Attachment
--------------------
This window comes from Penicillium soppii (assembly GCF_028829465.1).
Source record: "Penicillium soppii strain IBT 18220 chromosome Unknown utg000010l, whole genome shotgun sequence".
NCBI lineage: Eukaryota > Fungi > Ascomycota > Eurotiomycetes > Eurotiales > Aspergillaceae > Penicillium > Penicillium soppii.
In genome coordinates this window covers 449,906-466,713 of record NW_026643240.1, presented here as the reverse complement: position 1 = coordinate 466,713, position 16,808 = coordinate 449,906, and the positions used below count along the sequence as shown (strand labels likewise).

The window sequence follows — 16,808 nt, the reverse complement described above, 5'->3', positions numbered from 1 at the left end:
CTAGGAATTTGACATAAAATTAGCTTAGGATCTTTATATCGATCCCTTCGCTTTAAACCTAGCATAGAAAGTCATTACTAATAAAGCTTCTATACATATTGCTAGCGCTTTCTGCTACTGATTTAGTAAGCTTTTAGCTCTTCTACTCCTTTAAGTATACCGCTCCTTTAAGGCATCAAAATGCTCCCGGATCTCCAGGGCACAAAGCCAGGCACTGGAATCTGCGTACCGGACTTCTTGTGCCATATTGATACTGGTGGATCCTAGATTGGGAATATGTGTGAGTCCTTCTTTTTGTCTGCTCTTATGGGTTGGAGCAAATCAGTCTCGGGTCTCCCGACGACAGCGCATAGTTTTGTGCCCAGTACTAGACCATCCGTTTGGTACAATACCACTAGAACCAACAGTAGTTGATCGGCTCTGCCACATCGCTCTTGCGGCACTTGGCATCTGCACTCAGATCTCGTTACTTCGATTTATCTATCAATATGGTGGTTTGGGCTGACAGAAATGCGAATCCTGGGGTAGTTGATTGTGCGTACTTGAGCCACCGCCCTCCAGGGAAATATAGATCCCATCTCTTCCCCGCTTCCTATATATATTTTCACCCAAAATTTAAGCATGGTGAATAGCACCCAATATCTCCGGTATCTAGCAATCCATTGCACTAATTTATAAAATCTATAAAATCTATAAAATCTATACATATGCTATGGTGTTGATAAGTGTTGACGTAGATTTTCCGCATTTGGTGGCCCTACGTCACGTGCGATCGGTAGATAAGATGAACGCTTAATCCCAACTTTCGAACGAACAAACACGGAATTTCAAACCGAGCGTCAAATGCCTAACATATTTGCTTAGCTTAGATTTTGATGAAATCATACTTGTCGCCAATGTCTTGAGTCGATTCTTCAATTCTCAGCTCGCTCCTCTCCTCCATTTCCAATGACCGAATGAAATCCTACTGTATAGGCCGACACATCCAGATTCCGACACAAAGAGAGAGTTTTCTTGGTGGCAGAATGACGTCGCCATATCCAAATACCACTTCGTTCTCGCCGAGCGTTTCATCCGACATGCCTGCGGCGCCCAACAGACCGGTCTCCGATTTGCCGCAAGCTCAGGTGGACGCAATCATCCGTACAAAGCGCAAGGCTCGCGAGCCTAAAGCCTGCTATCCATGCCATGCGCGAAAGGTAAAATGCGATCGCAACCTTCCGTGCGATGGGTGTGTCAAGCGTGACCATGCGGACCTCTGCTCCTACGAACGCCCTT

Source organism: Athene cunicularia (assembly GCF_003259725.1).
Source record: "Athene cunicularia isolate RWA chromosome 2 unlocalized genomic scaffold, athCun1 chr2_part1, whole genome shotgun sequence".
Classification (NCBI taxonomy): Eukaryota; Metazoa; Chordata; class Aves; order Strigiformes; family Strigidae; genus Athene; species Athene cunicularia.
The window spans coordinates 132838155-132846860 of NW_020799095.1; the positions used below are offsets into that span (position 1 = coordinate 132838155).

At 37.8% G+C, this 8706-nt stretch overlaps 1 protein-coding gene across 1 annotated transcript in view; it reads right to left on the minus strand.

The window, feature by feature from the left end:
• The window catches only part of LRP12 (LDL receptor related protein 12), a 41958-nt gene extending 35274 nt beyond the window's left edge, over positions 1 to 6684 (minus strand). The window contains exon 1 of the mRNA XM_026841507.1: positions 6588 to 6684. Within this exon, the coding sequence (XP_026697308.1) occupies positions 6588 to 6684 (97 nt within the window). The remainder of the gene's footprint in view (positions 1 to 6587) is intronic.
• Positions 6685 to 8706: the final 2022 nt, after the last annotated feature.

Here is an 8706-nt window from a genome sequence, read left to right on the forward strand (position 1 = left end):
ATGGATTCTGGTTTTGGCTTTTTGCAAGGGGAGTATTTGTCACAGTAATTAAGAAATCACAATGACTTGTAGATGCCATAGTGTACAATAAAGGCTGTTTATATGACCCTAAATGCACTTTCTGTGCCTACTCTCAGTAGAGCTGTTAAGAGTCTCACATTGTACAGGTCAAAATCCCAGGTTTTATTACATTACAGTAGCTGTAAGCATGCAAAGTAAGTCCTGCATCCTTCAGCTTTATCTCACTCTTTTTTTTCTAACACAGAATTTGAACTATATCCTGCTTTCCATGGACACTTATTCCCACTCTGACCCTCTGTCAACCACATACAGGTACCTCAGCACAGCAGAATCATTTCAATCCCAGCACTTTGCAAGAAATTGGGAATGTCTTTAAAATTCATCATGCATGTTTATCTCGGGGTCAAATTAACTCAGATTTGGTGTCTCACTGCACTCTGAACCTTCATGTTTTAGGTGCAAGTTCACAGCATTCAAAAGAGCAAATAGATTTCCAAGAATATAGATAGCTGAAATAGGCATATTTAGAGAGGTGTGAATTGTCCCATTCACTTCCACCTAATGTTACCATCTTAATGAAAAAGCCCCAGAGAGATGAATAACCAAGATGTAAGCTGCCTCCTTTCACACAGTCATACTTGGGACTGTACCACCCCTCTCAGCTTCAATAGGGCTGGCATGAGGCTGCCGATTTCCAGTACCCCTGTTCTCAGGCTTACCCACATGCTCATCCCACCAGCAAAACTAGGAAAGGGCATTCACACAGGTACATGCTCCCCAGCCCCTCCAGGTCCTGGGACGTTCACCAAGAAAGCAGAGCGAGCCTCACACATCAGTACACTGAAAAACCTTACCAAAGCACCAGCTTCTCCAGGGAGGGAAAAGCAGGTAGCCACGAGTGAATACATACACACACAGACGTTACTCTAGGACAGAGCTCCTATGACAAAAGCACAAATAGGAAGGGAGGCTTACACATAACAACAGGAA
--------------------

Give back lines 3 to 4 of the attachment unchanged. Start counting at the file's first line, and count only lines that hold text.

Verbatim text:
NCBI lineage: Eukaryota > Fungi > Ascomycota > Eurotiomycetes > Eurotiales > Aspergillaceae > Penicillium > Penicillium soppii.
In genome coordinates this window covers 449,906-466,713 of record NW_026643240.1, presented here as the reverse complement: position 1 = coordinate 466,713, position 16,808 = coordinate 449,906, and the positions used below count along the sequence as shown (strand labels likewise).